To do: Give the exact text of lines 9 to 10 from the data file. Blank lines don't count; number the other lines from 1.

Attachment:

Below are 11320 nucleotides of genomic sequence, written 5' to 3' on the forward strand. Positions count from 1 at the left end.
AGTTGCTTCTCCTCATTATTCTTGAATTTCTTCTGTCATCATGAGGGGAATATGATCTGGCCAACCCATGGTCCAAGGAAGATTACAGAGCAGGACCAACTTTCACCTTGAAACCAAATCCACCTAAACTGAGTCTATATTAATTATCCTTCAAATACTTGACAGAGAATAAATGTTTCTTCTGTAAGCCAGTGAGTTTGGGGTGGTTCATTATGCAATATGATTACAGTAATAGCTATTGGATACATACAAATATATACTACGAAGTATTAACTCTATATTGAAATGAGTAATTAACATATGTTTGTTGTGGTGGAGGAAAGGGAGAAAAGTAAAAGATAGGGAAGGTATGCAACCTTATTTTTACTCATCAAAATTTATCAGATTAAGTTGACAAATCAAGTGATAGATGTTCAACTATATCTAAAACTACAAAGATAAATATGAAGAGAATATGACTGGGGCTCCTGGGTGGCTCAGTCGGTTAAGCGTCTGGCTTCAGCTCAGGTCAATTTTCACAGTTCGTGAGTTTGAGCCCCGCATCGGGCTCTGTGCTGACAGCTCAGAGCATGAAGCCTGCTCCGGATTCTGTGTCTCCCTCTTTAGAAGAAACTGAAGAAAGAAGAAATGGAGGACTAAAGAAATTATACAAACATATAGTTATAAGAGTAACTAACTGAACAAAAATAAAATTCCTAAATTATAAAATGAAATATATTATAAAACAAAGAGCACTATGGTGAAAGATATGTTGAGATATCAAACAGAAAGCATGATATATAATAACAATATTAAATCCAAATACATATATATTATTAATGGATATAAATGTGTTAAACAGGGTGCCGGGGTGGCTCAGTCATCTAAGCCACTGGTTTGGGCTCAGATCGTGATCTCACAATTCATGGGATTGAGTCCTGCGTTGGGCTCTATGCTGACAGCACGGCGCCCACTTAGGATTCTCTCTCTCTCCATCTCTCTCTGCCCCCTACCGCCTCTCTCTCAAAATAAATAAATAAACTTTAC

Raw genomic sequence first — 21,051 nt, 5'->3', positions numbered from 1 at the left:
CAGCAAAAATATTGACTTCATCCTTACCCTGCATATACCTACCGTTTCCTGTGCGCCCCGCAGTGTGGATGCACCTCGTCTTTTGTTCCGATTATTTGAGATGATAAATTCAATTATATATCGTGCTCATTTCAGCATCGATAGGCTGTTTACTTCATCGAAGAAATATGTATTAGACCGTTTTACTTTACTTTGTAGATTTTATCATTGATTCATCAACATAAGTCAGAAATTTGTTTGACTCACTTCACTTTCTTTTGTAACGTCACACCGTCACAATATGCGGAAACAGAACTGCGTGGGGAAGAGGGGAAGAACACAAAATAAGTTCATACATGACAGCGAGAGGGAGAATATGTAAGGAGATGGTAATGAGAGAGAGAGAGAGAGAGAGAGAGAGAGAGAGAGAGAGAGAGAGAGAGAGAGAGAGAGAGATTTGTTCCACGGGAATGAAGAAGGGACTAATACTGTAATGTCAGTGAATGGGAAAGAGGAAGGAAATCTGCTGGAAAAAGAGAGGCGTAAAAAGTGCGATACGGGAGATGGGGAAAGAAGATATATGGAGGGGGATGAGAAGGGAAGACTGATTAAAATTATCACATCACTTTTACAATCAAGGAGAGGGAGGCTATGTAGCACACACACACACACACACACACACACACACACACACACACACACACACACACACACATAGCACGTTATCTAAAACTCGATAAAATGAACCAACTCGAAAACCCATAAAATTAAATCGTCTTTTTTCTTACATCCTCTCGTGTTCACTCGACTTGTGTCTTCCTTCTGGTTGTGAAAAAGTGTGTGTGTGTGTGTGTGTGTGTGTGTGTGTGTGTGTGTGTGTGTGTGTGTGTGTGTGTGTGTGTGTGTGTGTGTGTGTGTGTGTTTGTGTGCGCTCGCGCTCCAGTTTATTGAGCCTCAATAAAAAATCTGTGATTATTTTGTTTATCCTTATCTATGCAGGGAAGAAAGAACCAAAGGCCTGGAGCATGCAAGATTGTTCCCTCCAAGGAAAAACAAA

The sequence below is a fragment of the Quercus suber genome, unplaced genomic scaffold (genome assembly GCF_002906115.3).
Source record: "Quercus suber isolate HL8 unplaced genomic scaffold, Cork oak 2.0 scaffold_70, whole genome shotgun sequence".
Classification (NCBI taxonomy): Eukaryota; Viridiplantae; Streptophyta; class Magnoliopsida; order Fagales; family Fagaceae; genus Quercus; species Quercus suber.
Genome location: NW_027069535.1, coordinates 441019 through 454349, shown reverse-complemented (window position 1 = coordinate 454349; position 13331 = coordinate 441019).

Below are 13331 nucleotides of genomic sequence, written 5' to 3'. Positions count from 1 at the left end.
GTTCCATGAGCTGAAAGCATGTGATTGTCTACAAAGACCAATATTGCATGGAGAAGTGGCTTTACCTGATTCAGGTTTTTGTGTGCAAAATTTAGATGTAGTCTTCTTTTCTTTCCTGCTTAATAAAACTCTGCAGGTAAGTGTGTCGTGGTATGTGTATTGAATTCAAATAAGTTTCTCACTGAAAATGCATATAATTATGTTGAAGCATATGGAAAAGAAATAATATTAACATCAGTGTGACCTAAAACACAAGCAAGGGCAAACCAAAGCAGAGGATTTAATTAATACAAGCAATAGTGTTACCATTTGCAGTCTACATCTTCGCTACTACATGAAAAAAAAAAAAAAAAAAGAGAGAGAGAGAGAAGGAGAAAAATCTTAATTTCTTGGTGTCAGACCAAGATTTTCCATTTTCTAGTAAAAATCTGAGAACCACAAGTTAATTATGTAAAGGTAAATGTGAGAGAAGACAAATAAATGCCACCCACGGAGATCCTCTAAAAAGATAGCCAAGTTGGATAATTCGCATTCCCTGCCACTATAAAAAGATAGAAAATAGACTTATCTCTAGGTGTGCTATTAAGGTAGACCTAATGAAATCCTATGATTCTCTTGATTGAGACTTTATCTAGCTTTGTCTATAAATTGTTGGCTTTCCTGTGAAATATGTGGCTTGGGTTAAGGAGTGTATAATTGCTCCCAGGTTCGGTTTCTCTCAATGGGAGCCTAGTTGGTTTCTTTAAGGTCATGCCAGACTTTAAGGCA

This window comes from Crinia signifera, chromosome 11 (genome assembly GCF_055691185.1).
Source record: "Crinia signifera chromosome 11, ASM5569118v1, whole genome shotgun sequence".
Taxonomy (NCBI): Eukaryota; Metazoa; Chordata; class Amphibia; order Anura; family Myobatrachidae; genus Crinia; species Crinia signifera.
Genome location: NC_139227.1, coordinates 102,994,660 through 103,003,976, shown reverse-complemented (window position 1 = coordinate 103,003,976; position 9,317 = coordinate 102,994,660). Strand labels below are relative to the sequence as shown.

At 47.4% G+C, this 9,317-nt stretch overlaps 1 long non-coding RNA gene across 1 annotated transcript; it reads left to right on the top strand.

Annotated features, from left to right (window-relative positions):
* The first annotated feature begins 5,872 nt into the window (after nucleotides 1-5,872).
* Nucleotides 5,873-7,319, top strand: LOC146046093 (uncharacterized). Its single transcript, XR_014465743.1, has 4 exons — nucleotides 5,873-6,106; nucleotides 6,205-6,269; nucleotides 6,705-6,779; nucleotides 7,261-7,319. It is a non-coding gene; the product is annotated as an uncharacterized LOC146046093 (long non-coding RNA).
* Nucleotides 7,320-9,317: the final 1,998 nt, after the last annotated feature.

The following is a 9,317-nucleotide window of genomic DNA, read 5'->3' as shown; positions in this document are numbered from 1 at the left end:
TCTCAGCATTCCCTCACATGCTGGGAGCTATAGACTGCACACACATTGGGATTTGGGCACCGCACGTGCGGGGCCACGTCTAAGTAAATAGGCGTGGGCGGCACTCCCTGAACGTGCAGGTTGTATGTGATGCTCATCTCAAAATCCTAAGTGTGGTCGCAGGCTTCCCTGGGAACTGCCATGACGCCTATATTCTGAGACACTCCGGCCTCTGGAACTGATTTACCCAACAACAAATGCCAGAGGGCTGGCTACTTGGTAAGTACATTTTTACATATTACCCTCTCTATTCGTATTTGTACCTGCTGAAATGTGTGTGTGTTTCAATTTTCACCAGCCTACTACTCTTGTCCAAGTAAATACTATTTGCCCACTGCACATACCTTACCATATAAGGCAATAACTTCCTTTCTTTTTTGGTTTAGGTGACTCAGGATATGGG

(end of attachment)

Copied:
Below are 13331 nucleotides of genomic sequence, written 5' to 3'. Positions count from 1 at the left end.
GTTCCATGAGCTGAAAGCATGTGATTGTCTACAAAGACCAATATTGCATGGAGAAGTGGCTTTACCTGATTCAGGTTTTTGTGTGCAAAATTTAGATGTAGTCTTCTTTTCTTTCCTGCTTAATAAAACTCTGCAGGTAAGTGTGTCGTGGTATGTGTATTGAATTCAAATAAGTTTCTCACTGAAAATGCATATAATTATGTTGAAGCATATGGAAAAGAAATAATATTAACATCAGTGTGACCTAAAACACAAGCAAGGGCAAACCAAAGCAGAGGATTTAATTAATACAAGCAATAGTGTTACCATTTGCAGTCTACATCTTCGCTACTACATGAAAAAAAAAAAAAAAAAAGAGAGAGAGAGAGAAGGAGAAAAATCTTAATTTCTTGGTGTCAGACCAAGATTTTCCATTTTCTAGTAAAAATCTGAGAACCACAAGTTAATTATGTAAAGGTAAATGTGAGAGAAGACAAATAAATGCCACCCACGGAGATCCTCTAAAAAGATAGCCAAGTTGGATAATTCGCATTCCCTGCCACTATAAAAAGATAGAAAATAGACTTATCTCTAGGTGTGCTATTAAGGTAGACCTAATGAAATCCTATGATTCTCTTGATTGAGACTTTATCTAGCTTTGTCTATAAATTGTTGGCTTTCCTGTGAAATATGTGGCTTGGGTTAAGGAGTGTATAATTGCTCCCAGGTTCGGTTTCTCTCAATGGGAGCCTAGTTGGTTTCTTTAAGGTCATGCCAGACTTTAAGGCA